Students Sue Two Public Universities For Not Providing The In-Person Instruction They Paid For
Students at two public universities in Oregon are suing the schools over the switch to online instruction, claiming they didn’t get what they paid for, ABC reported Wednesday.
Three students at the University of Oregon and Oregon State University are filing proposed class action lawsuits demanding refunds from the schools after classes became primarily remote due to COVID-19, according to ABC.
The students argue they should not be paying tuition for campus facilities and other in-person activities when the university prevents them from taking advantage of amenities.
“The fact that the schools couldn’t have foreseen it, it’s understandable,” Steve Berman said, managing partner of Hagens Berman and attorney for students in the class action, said, according to ABC.
“But it’s really not a defense. I mean, they promised and collected money for in-person education. They didn’t deliver it.”
The University of Oregon’s spring term was largely remote with online instruction, although there are some small in-person labs and classes, according to the university’s website. The college’s graduation ceremony will be held virtually for the second time in June.
“College students pay universities for libraries, gyms, campus facilities, activities, in-person access to professors and other hands-on experiences,” Berman said, according to Business Wire.
“The University of Oregon, we believe, has unfairly continued to charge tuition payers for all of the things they were not allowed to experience and use during the COVID-19 campus closure and switch to online classes.”
Oregon State University similarly has limited in-person instruction, with small groups able to meet only after receiving the school’s approval. The university has required gatherings be limited to six or fewer people, whether the gathering is held indoors or outdoors, according to its website.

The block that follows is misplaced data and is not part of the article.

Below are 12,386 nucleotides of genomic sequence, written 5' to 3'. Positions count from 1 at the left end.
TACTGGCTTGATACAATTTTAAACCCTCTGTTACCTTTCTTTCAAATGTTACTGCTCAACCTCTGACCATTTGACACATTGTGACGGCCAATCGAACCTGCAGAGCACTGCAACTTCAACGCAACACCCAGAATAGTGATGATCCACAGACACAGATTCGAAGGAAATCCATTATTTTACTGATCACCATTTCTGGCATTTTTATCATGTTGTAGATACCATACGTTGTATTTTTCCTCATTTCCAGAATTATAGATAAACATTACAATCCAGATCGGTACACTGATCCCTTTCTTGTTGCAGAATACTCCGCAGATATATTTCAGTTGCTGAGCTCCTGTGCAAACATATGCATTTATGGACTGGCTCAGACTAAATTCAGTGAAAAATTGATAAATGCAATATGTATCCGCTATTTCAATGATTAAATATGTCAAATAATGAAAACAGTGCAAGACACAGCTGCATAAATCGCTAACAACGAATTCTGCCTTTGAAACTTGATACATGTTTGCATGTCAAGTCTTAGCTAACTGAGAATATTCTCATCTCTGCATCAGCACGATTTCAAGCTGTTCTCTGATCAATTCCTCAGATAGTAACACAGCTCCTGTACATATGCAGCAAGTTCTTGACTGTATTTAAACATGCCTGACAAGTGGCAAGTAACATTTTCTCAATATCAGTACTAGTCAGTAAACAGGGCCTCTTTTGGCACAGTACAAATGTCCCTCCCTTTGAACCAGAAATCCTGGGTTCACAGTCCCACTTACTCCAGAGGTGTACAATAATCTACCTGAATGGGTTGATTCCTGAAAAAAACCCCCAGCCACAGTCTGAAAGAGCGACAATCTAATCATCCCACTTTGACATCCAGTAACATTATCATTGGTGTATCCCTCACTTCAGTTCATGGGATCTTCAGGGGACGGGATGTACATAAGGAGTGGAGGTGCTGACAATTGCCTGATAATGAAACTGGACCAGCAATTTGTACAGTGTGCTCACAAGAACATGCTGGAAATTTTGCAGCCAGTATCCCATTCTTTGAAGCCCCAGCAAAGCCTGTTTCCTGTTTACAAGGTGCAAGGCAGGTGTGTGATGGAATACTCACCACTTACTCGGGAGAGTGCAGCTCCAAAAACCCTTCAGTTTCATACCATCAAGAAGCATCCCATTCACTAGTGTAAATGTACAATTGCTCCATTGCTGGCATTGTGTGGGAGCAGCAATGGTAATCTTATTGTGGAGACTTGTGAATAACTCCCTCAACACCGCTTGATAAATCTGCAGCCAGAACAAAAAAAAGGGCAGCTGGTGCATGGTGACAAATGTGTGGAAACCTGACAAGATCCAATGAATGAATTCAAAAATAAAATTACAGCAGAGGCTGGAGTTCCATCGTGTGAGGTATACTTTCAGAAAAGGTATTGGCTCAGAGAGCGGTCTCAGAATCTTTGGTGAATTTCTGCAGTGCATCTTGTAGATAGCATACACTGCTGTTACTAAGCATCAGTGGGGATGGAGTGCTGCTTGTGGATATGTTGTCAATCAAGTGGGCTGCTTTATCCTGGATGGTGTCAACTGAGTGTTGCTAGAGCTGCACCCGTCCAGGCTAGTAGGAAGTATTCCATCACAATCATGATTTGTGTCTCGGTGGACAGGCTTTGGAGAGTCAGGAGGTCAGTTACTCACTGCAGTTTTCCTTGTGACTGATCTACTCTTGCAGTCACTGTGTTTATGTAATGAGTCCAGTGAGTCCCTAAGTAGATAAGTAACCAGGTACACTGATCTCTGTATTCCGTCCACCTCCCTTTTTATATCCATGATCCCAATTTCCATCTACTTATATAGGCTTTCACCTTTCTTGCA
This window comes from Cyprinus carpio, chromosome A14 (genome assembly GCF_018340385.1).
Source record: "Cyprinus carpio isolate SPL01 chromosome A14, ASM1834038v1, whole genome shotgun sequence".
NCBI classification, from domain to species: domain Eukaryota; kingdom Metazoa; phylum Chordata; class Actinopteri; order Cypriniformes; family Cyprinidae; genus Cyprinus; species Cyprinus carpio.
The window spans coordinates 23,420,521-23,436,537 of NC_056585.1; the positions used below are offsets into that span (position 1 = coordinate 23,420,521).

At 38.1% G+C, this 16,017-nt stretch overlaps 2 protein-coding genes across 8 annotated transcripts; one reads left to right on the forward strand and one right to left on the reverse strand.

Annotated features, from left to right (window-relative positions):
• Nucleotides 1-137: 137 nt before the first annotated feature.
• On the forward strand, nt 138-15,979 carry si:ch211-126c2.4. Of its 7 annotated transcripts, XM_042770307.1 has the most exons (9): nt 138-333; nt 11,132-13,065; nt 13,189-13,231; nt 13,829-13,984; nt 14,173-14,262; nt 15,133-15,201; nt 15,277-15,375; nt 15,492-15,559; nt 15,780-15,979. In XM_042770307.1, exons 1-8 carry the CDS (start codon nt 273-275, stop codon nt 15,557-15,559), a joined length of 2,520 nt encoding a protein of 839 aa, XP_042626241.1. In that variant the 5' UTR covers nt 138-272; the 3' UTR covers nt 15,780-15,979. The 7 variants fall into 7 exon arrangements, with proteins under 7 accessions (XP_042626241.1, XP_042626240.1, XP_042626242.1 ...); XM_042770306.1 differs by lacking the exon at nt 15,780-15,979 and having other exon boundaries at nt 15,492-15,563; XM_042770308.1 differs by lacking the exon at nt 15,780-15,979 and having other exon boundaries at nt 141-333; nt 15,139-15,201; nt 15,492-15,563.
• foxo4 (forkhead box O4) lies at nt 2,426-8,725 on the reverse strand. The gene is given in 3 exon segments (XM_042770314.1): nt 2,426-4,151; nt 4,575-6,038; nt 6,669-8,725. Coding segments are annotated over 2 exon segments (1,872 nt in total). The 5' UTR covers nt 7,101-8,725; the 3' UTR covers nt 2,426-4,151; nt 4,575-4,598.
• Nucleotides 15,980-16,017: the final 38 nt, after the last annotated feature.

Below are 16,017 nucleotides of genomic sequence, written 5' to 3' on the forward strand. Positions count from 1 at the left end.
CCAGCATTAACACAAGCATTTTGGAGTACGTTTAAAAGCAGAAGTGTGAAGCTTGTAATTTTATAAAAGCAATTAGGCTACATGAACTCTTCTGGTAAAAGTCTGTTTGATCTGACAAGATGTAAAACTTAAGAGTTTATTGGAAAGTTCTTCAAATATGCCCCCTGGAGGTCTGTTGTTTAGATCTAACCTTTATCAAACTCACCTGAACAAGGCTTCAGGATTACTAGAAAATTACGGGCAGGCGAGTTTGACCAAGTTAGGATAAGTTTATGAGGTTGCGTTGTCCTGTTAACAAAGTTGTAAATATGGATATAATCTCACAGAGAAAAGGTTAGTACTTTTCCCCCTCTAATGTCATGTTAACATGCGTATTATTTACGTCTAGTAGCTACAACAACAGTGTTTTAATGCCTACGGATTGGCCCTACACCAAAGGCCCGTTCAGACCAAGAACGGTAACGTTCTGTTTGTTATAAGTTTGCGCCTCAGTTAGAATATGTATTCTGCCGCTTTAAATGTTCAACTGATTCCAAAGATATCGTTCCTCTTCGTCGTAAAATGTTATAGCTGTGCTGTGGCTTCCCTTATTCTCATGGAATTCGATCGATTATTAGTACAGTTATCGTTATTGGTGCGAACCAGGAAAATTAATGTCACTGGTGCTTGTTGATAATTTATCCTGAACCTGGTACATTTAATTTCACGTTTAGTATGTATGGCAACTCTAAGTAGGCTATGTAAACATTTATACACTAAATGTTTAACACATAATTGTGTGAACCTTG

The University of Oregon said it would dispute the allegations, and told ABC that although classes are being conducted virtually, costs still remain high for carrying out day-to-day business.
“Despite what the lawsuit suggests, the university’s costs for delivering instruction have not decreased as a result of the pandemic,” the statement said.
“In fact, our costs have increased due to a variety of new technology and infrastructure investments needed to provide quality instruction and to protect our campus community’s health and safety.”
Oregon State is also disputing the allegations, according to ABC.
Full-time tuition in Spring 2020 at the University of Oregon ranged between $4,986 to $9,745 for residents and $8,937 to $13,487 for nonresidents, in addition to more than one thousand dollars in various fees, according to Business Wire.
Oregon State University cost $4,055 per term in tuition and fees for residents in 2020-2021, and $10,785 per term for non-residents. Ultimately, when books, housing, and other fees are factored in, an education at Oregon State can cost between $9,769 and $16,499 per term.
Students have filed nearly 100 class-action lawsuits against universities since campuses went remote, demanding tuition refunds for failing to deliver the education students paid for, according to Ed Scoop. The majority of lawsuits center on claims that schools are offering a worse quality of education by only offering virtual learning. (RELATED: Students File Lawsuits Against At Least 26 Colleges Demanding Refund)